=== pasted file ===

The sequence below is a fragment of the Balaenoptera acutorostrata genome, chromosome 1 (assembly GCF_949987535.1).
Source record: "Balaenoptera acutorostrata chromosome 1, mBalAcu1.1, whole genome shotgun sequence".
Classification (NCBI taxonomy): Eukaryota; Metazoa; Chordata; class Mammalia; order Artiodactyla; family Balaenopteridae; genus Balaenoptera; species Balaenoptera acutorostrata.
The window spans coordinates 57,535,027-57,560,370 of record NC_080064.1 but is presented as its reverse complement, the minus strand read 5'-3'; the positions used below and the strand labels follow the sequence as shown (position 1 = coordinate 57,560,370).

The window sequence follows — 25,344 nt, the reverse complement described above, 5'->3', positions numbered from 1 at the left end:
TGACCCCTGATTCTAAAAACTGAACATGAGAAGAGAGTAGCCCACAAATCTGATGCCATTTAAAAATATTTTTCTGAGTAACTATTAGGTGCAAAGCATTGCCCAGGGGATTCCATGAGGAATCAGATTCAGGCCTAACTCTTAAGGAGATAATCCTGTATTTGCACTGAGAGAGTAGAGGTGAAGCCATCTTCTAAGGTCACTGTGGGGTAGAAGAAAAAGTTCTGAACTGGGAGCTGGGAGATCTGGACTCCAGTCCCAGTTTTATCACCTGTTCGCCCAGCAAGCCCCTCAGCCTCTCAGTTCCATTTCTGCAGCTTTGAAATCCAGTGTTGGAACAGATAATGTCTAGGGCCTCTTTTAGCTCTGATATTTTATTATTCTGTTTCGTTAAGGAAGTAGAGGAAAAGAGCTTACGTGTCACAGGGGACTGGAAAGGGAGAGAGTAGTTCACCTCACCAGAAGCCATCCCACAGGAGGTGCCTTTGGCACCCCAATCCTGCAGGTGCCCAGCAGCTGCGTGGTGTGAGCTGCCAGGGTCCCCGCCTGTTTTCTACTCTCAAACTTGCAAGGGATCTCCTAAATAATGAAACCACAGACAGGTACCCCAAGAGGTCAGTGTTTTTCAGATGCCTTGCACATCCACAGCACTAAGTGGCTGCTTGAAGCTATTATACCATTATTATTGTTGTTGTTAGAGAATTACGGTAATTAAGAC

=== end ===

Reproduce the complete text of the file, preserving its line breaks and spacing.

The sequence below is a fragment of the Balaenoptera acutorostrata genome, chromosome 1 (assembly GCF_949987535.1).
Source record: "Balaenoptera acutorostrata chromosome 1, mBalAcu1.1, whole genome shotgun sequence".
Classification (NCBI taxonomy): Eukaryota; Metazoa; Chordata; class Mammalia; order Artiodactyla; family Balaenopteridae; genus Balaenoptera; species Balaenoptera acutorostrata.
The window spans coordinates 57,535,027-57,560,370 of record NC_080064.1 but is presented as its reverse complement, the minus strand read 5'-3'; the positions used below and the strand labels follow the sequence as shown (position 1 = coordinate 57,560,370).

The window sequence follows — 25,344 nt, the reverse complement described above, 5'->3', positions numbered from 1 at the left end:
TGACCCCTGATTCTAAAAACTGAACATGAGAAGAGAGTAGCCCACAAATCTGATGCCATTTAAAAATATTTTTCTGAGTAACTATTAGGTGCAAAGCATTGCCCAGGGGATTCCATGAGGAATCAGATTCAGGCCTAACTCTTAAGGAGATAATCCTGTATTTGCACTGAGAGAGTAGAGGTGAAGCCATCTTCTAAGGTCACTGTGGGGTAGAAGAAAAAGTTCTGAACTGGGAGCTGGGAGATCTGGACTCCAGTCCCAGTTTTATCACCTGTTCGCCCAGCAAGCCCCTCAGCCTCTCAGTTCCATTTCTGCAGCTTTGAAATCCAGTGTTGGAACAGATAATGTCTAGGGCCTCTTTTAGCTCTGATATTTTATTATTCTGTTTCGTTAAGGAAGTAGAGGAAAAGAGCTTACGTGTCACAGGGGACTGGAAAGGGAGAGAGTAGTTCACCTCACCAGAAGCCATCCCACAGGAGGTGCCTTTGGCACCCCAATCCTGCAGGTGCCCAGCAGCTGCGTGGTGTGAGCTGCCAGGGTCCCCGCCTGTTTTCTACTCTCAAACTTGCAAGGGATCTCCTAAATAATGAAACCACAGACAGGTACCCCAAGAGGTCAGTGTTTTTCAGATGCCTTGCACATCCACAGCACTAAGTGGCTGCTTGAAGCTATTATACCATTATTATTGTTGTTGTTAGAGAATTACGGTAATTAAGAC